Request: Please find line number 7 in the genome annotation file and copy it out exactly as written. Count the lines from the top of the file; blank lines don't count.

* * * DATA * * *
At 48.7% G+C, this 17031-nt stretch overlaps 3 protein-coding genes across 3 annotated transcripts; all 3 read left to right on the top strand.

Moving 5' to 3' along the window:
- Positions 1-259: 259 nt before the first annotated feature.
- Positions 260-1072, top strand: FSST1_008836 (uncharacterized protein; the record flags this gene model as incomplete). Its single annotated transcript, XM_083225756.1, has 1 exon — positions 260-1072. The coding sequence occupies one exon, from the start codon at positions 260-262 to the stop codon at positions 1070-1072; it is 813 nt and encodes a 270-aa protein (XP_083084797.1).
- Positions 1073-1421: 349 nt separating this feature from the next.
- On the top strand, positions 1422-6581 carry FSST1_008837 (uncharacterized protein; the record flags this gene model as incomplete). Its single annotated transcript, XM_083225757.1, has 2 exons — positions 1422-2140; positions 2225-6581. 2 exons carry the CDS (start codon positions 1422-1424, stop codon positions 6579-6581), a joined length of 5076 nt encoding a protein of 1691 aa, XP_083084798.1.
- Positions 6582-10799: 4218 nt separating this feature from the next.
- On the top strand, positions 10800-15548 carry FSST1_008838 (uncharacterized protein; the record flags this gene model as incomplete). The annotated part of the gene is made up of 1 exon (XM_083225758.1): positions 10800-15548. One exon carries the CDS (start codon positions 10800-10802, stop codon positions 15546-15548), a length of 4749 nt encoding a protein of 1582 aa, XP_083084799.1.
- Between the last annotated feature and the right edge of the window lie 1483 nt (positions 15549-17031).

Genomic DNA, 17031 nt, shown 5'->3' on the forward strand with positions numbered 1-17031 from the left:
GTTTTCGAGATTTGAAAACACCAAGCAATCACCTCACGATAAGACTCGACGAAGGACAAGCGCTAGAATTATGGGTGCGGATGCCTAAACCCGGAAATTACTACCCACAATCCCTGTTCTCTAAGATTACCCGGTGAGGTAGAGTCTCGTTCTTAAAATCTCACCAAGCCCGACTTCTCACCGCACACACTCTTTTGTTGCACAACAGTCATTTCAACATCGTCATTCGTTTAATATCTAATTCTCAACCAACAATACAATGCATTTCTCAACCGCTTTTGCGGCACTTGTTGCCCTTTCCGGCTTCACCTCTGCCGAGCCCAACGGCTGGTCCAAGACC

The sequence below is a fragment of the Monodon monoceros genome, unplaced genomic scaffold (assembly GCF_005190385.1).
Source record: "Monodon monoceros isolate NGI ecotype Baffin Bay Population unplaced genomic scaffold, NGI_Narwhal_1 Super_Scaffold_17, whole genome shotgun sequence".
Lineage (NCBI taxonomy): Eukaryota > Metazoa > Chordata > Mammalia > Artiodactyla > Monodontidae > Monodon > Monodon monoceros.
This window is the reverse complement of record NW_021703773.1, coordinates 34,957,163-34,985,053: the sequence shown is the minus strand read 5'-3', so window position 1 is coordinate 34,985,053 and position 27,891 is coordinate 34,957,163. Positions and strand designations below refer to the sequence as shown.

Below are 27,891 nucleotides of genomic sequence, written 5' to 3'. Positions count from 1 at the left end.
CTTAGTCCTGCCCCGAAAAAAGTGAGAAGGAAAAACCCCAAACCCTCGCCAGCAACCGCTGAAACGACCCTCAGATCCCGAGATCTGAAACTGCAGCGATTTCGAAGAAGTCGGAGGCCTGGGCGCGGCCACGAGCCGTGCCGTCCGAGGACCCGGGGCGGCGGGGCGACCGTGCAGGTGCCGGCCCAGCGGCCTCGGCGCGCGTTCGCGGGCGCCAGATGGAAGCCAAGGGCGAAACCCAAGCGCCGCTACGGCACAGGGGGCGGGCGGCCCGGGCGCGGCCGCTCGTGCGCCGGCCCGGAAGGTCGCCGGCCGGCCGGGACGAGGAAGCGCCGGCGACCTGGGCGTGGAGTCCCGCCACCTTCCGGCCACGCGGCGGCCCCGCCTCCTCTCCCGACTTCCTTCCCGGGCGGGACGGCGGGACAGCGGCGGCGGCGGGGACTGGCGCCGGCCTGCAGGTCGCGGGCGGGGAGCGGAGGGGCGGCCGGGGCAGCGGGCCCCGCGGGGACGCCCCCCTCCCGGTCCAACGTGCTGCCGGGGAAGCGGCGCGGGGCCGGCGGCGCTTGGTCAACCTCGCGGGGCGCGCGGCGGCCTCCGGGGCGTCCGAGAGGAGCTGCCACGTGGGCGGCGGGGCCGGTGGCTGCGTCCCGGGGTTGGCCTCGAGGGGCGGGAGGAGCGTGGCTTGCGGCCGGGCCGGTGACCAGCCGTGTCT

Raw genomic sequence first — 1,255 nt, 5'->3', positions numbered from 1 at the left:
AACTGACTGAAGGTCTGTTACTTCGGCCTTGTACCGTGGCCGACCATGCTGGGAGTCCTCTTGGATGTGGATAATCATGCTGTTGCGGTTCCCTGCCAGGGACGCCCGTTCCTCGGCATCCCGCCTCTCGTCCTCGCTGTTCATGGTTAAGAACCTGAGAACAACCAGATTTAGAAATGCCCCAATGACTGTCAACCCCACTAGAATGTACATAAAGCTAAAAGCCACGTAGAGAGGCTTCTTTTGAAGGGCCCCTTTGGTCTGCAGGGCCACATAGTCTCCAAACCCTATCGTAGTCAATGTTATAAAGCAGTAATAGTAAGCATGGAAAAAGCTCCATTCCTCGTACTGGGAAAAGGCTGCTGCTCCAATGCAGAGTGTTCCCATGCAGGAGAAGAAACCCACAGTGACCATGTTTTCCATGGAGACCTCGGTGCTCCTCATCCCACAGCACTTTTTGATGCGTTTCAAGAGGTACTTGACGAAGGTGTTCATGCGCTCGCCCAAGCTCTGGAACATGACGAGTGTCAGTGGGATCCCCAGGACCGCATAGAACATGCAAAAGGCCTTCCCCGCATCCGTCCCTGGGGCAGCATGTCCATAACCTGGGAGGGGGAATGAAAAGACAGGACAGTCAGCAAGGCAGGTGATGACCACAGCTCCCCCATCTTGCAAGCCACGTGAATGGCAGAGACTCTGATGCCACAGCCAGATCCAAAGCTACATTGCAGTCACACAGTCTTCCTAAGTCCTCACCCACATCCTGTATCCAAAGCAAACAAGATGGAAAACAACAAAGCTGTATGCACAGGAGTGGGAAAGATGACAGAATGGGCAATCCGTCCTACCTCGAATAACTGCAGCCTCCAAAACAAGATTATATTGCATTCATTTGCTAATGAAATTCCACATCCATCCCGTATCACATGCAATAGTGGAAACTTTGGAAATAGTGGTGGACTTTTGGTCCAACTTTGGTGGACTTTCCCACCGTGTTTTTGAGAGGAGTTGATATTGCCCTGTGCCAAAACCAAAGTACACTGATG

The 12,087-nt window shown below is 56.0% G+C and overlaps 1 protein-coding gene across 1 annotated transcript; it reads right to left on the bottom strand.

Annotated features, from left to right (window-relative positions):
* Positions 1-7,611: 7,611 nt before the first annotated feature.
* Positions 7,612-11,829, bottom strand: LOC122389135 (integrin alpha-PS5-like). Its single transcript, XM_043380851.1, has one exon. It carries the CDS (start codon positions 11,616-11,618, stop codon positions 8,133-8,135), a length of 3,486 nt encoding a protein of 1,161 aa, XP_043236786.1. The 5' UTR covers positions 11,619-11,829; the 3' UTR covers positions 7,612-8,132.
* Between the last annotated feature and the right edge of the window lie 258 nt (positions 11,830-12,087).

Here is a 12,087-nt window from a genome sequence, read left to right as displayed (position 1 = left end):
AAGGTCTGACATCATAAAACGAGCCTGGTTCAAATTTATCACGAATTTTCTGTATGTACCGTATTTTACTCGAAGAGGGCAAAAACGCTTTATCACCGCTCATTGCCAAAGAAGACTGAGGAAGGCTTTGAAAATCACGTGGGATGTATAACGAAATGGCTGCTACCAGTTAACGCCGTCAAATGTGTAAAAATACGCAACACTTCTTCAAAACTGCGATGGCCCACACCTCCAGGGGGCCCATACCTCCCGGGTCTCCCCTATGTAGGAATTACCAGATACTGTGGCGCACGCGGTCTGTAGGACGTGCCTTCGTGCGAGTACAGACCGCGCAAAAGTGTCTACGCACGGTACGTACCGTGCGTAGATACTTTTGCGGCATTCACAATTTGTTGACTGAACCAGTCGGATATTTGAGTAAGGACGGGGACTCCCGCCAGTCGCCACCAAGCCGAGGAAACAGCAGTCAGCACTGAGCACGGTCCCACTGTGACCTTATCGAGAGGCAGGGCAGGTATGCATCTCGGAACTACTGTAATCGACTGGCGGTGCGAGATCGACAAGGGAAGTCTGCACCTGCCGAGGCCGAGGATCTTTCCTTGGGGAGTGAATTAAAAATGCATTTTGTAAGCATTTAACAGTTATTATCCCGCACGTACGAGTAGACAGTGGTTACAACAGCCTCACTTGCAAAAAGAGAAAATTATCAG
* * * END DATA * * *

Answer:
- Positions 6582-10799: 4218 nt separating this feature from the next.